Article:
Loveland Bike Trail
 
> Departments > Natural Resources > Laramie Foothills > Red Mountain Open Space Management Plan Info Sheet

Red Mountain Open Space Management Plan Info Sheet

Background Information

Red Mountain Open Space (RMOS) is part of a greater vision for protecting lands in the Laramie Foothills (2001 Open Lands Master Plan). This 13,500-acre property was acquired in 2004 to protect native and rare vegetation and wildlife, provide for continued grazing, preserve scenic views, and provide non-motorized recreation. About 6,000 acres will be kept fee-simple with public access. Purchased with Open Spaces Sales Tax ($1.85 mill) and GOCO ($7.85 mill) funds, RMOS is part of the mountains to plains partnership to protect over 55,000 acres in this region.

Vegetation

  • In the Laramie Foothills 2 ecosystems converge - central shortgrass prairie and Rocky Mountain foothills - creating an ecological transition zone and an area rich in biodiversity. This area contains one of the most extensive high-quality foothills shrubland-grassland complexes on the Front Range.
  • RMOS has a Colorado Natural Heritage Program very high biodiversity ranking due to the extensive state and globally rare mountain mahogany shrubland communities and globally rare foothills riparian communities.

Wildlife

  • RMOS includes a large regional mule deer migration and winter concentration area that extends from WY to Boulder Co and numerous raptors including peregrine falcon (Species of Concern), Cooper's hawk, nesting barn owls, great-horned owl, bald eagle and 3 golden eagle nest sites.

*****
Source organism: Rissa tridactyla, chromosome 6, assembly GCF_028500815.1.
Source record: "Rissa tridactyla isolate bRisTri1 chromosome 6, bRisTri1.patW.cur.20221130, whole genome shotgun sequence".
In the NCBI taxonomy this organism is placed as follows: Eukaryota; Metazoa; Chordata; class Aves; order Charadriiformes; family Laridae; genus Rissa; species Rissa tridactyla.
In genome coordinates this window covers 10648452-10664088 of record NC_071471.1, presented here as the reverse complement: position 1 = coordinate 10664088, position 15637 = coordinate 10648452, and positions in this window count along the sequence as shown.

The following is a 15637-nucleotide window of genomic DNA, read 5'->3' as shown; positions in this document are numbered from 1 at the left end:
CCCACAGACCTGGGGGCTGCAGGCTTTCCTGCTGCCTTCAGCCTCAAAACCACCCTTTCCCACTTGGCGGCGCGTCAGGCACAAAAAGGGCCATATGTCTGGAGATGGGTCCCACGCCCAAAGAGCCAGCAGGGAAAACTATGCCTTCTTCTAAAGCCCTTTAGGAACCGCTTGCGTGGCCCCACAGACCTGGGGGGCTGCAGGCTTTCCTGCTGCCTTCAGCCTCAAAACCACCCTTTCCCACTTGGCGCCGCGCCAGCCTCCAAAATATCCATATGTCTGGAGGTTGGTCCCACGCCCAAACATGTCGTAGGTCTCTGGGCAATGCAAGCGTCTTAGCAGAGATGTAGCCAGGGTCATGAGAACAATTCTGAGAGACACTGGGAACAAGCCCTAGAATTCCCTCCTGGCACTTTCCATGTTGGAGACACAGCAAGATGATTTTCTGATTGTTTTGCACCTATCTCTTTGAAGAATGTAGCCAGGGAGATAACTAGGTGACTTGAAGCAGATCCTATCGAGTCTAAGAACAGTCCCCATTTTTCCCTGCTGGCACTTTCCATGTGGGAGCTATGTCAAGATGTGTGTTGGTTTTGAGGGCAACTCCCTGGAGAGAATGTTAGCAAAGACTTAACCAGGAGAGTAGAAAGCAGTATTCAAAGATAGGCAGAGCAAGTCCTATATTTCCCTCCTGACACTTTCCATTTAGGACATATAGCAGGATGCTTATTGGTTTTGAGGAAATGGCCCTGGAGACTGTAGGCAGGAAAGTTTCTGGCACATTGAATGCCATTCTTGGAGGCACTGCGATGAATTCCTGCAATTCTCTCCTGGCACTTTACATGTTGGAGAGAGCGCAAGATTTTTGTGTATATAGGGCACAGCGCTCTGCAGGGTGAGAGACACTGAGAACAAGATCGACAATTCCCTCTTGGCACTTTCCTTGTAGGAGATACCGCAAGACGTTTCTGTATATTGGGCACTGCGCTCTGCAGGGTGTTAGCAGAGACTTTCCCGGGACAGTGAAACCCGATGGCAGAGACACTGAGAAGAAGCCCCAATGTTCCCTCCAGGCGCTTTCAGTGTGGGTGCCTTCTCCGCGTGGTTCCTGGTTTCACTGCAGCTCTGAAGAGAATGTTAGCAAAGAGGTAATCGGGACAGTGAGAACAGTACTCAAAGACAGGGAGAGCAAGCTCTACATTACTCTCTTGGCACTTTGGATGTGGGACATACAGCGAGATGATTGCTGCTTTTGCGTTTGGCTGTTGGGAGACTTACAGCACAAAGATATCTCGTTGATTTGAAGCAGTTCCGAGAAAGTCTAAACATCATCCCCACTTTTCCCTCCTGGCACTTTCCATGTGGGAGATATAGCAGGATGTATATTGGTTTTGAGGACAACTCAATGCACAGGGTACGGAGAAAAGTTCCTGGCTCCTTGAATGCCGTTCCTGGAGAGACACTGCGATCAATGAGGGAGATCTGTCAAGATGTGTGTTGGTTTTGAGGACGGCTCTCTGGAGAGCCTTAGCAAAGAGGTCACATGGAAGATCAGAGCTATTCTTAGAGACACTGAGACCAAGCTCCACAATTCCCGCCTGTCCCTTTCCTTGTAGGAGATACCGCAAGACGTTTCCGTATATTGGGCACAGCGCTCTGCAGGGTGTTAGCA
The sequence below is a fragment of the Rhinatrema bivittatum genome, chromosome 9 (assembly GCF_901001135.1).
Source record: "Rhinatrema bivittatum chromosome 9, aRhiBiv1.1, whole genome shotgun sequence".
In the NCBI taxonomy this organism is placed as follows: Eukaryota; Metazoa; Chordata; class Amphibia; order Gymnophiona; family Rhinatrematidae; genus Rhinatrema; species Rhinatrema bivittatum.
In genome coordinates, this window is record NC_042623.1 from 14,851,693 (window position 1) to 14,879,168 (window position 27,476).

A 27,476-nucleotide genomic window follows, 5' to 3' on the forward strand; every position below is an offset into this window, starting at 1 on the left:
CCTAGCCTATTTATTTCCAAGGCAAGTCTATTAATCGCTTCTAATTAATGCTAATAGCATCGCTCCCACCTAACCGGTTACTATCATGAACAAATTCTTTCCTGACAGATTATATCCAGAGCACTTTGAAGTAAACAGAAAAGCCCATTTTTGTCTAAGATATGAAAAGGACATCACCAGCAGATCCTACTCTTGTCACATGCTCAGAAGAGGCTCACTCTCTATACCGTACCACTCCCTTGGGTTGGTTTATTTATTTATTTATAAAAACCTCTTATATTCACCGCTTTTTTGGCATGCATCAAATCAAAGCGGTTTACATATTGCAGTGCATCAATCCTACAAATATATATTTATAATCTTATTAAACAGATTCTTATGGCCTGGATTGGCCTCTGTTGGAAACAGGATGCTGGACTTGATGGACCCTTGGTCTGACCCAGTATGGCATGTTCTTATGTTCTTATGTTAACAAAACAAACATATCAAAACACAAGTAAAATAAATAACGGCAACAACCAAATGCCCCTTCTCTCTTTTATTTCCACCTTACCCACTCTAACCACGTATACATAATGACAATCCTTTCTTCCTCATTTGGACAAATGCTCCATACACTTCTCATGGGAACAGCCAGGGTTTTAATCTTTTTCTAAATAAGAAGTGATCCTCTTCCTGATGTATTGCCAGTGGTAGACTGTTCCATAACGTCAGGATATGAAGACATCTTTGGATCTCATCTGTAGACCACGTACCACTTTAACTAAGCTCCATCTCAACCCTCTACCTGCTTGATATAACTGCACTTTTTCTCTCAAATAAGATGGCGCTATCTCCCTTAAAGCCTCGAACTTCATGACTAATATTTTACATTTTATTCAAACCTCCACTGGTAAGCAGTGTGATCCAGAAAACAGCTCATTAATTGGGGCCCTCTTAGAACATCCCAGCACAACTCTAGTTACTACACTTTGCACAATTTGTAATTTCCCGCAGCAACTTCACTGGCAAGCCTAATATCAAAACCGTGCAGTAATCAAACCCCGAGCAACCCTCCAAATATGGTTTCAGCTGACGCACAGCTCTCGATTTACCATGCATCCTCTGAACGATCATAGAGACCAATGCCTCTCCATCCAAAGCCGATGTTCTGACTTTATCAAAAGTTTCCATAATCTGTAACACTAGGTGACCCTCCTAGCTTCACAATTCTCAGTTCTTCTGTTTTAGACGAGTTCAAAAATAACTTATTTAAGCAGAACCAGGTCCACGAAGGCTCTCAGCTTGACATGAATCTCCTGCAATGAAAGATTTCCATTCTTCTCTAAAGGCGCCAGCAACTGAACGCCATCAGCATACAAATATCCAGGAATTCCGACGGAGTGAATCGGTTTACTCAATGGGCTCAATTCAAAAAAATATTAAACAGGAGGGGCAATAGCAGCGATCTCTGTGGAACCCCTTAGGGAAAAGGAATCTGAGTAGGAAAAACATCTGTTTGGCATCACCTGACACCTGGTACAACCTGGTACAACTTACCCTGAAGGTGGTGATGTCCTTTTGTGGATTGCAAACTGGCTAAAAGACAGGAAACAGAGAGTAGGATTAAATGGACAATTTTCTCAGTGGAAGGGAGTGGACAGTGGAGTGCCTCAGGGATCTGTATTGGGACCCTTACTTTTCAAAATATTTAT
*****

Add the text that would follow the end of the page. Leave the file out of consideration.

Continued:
• Potential to support rare species such as McCown's longspur, mountain plover, chestnut-collared longspur, burrowing owl, ferruginous hawk, black-footed ferret and swift fox. .

Cultural:

  • Known sites include: rare protohistoric sites and lithic source areas that served the region for over 10,000 years. Lithic scatter suggesting short term activities by prehistoric inhabitants, historic sites, stone circles and kill sites have been documented in the area.

Grazing:

  • The Natural Resources Conservation Service conducted a grazing assessment and rated RMOS as excellent range condition and will use the property as a reference site for developing ecological site models.
  • Current grazing style is very good; the recommended capacity is 125 AUM.

Infrastructure:

  • Ranch roads are present on-site along with livestock management facilities.
  • Most boundary and pasture fences are good condition, 4-strand barbed wire

Hydrologic Resources:

  • 4 adjudicated springs plus rights to spring water from Wyoming
  • Both Sand and Boxelder creeks are perennial and support riparian vegetation.
Background Image: Loveland Bike Trail by Sharon Veit. All rights reserved.